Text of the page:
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Viral vectored transmission blocking vaccines against Plasmodium falciparum
Malaria Journal volume 9, Article number: O22 (2010)
Transmission blocking vaccines (TBVs) target sexual developÂ¬ment of the parasite within the mosquito and aim to prevent transmission of malaria from one individual to another. Antibodies raised against Pfs48/45, Pfs230 Region C, PfHAP2, and Anopheles gambiae Alanyl Aminopeptidase N1 (AgAPN1) proteins reduce transmission i.e. have transmission blocking activity [1–5]. Recombinant simian Adenovirus (AdC63 serotype) and Modified Vaccinia Ankara (MVA) viral vectors have been shown to induce high antibody titres to asexual parasite antigens in animal studies .
Materials and methods
Protein sequences for each of the antigens were codon optimised for expression in humans and cloned into shuttle vectors, which were then recombined with the parental virus and purified to obtain virus expressing the antigen of interest. Mice were vaccinated with AdC63 (i.m.), sera was taken after 2 weeks, and will be followed by an MVA boost (i.d.) eight weeks after the prime. Antibodies were assayed by a standardised ELISA, and transmission blocking activity assessed using a standardised membrane feeding assay (SMFA).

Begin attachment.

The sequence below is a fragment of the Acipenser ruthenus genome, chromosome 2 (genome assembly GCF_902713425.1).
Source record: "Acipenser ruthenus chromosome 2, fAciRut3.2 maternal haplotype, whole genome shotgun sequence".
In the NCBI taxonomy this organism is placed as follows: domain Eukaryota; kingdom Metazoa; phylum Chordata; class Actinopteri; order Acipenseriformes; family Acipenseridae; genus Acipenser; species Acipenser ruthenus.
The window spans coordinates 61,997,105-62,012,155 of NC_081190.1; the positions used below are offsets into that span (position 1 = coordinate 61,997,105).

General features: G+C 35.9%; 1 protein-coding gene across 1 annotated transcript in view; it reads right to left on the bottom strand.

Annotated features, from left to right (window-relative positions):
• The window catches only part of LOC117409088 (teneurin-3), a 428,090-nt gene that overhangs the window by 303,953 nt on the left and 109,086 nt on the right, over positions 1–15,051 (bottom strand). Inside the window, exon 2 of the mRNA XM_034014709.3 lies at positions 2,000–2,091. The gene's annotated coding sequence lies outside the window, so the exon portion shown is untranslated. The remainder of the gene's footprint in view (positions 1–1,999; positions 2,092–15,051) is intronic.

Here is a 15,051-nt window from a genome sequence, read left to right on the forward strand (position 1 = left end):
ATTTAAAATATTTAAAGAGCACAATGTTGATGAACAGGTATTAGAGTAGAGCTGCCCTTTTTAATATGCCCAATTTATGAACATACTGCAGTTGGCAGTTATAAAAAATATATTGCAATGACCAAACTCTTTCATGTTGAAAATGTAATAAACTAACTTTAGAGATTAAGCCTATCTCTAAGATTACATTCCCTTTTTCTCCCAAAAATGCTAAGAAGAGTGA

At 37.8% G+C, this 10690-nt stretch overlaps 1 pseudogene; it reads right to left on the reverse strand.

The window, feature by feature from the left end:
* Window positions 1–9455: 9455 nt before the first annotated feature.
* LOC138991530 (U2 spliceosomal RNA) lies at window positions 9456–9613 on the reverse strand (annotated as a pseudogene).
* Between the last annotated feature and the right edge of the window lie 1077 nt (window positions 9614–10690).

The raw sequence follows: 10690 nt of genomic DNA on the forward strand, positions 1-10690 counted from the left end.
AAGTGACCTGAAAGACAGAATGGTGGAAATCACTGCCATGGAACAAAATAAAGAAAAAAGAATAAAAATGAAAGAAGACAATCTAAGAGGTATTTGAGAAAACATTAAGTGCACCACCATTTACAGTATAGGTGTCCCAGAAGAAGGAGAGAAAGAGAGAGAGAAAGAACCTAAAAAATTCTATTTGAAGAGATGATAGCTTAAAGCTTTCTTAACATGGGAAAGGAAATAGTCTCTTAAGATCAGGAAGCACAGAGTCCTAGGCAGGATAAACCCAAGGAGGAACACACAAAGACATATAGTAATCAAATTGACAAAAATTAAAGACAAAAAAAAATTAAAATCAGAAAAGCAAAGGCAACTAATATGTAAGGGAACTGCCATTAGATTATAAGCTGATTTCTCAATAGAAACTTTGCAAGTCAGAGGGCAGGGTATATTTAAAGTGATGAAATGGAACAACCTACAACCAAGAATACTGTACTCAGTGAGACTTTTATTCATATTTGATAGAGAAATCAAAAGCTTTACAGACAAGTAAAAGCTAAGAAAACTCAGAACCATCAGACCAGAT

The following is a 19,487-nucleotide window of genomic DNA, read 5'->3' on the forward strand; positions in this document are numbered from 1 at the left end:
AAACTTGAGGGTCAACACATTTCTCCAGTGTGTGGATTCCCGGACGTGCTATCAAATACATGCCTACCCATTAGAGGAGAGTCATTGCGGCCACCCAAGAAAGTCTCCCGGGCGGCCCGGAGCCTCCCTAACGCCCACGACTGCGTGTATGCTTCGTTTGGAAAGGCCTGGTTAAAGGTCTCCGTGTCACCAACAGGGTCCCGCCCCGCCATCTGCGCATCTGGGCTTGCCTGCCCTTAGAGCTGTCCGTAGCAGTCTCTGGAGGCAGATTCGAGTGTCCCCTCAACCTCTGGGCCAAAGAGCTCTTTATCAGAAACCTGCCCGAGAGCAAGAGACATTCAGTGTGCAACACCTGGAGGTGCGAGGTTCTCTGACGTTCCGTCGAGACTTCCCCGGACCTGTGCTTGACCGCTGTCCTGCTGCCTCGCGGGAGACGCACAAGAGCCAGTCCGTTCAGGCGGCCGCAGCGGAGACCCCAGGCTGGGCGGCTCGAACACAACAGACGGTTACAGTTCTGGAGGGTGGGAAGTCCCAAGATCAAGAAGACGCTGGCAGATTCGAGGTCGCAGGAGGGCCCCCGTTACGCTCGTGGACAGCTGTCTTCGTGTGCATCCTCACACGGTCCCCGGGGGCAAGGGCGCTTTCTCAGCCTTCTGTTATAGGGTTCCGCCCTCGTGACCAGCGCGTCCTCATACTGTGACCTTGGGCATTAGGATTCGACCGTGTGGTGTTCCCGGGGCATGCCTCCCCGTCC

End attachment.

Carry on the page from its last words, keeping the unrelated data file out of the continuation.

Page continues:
Induction of high antibody tires using this vaccine platform could be used together with other control measures to achieve elimination and/or eradication of the disease at a local or national level.
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Kapulu, M.C., Biswas, S., Blagborough, A. et al. Viral vectored transmission blocking vaccines against Plasmodium falciparum. Malar J 9 (Suppl 2), O22 (2010). https://doi.org/10.1186/1475-2875-9-S2-O22
- Plasmodium Falciparum
- Anopheles Gambiae
- High Antibody